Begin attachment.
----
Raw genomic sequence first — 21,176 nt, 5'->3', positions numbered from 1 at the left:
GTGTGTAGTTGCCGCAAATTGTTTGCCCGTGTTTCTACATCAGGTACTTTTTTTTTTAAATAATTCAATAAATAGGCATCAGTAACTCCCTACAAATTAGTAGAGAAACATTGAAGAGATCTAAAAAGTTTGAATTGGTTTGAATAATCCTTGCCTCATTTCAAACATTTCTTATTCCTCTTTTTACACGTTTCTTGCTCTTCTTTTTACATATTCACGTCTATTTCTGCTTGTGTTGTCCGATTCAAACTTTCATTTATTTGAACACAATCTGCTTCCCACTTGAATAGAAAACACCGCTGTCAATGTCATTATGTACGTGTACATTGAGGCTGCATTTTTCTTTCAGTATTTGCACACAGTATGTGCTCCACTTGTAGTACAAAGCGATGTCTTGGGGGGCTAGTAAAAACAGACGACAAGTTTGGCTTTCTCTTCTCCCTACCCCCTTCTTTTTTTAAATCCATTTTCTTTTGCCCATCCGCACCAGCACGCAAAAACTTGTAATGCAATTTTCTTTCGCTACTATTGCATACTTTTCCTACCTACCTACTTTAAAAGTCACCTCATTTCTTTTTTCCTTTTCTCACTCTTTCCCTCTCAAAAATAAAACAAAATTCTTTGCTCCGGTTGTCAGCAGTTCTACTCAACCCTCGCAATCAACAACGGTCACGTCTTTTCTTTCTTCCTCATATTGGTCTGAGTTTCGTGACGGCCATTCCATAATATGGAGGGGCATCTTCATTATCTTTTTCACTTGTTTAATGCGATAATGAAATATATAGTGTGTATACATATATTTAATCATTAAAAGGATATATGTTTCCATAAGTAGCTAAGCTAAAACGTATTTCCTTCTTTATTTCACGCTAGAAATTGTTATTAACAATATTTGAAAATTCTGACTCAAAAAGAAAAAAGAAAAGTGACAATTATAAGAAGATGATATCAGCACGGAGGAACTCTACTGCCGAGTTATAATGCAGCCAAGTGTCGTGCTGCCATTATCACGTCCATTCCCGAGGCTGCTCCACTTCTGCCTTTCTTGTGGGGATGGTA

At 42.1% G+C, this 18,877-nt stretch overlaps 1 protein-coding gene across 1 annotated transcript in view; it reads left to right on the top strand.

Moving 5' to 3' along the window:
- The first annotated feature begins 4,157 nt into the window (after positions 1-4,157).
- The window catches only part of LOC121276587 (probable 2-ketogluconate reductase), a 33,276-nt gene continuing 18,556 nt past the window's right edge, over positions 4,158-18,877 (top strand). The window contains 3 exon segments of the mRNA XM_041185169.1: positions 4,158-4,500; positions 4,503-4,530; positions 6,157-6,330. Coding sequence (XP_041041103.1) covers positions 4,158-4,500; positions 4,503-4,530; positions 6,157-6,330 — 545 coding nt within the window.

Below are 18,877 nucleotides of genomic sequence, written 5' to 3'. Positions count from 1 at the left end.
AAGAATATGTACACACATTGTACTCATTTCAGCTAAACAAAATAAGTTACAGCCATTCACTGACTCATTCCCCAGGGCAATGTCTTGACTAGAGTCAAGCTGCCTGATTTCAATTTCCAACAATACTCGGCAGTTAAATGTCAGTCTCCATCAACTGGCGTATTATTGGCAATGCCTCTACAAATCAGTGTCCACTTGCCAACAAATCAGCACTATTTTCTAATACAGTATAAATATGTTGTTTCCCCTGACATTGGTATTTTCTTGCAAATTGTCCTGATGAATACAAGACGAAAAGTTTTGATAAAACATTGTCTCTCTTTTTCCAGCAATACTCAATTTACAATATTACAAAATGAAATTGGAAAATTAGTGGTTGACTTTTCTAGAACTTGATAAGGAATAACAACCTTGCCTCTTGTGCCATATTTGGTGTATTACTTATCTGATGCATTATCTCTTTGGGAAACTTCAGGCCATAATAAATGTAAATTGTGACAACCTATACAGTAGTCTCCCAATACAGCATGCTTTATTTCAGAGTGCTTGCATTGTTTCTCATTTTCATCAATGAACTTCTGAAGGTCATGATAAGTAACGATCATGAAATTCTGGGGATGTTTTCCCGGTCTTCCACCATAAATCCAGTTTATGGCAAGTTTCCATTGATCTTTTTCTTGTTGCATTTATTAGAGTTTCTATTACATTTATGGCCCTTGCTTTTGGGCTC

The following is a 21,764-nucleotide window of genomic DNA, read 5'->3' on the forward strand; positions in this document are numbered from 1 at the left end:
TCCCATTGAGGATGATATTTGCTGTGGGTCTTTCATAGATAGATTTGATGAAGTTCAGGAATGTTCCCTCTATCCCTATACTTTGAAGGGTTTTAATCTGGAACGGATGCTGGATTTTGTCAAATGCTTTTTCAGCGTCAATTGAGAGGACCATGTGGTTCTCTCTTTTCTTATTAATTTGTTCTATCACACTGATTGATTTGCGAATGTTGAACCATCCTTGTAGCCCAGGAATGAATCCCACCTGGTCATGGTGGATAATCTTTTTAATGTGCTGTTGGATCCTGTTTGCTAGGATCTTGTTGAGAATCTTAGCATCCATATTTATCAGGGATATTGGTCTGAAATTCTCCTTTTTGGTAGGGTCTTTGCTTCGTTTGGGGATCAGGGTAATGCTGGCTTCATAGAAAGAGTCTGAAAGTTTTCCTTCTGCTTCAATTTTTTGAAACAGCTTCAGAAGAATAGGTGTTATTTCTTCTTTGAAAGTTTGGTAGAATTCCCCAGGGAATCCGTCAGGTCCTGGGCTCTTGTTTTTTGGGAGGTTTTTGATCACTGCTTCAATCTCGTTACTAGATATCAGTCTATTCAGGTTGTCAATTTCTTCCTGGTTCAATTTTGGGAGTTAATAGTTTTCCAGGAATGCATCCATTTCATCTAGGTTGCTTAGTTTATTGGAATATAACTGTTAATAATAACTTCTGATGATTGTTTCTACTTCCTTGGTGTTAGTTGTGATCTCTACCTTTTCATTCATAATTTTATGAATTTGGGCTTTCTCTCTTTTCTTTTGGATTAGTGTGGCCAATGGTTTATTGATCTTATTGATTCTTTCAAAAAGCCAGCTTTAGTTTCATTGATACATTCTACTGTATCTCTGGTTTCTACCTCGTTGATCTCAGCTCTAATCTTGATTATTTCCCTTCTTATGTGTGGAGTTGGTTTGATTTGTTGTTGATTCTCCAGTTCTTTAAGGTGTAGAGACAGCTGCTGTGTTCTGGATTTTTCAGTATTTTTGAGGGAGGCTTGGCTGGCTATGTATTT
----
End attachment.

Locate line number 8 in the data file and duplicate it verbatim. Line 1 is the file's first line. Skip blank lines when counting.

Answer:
AAGAATATGTACACACATTGTACTCATTTCAGCTAAACAAAATAAGTTACAGCCATTCACTGACTCATTCCCCAGGGCAATGTCTTGACTAGAGTCAAGCTGCCTGATTTCAATTTCCAACAATACTCGGCAGTTAAATGTCAGTCTCCATCAACTGGCGTATTATTGGCAATGCCTCTACAAATCAGTGTCCACTTGCCAACAAATCAGCACTATTTTCTAATACAGTATAAATATGTTGTTTCCCCTGACATTGGTATTTTCTTGCAAATTGTCCTGATGAATACAAGACGAAAAGTTTTGATAAAACATTGTCTCTCTTTTTCCAGCAATACTCAATTTACAATATTACAAAATGAAATTGGAAAATTAGTGGTTGACTTTTCTAGAACTTGATAAGGAATAACAACCTTGCCTCTTGTGCCATATTTGGTGTATTACTTATCTGATGCATTATCTCTTTGGGAAACTTCAGGCCATAATAAATGTAAATTGTGACAACCTATACAGTAGTCTCCCAATACAGCATGCTTTATTTCAGAGTGCTTGCATTGTTTCTCATTTTCATCAATGAACTTCTGAAGGTCATGATAAGTAACGATCATGAAATTCTGGGGATGTTTTCCCGGTCTTCCACCATAAATCCAGTTTATGGCAAGTTTCCATTGATCTTTTTCTTGTTGCATTTATTAGAGTTTCTATTACATTTATGGCCCTTGCTTTTGGGCTC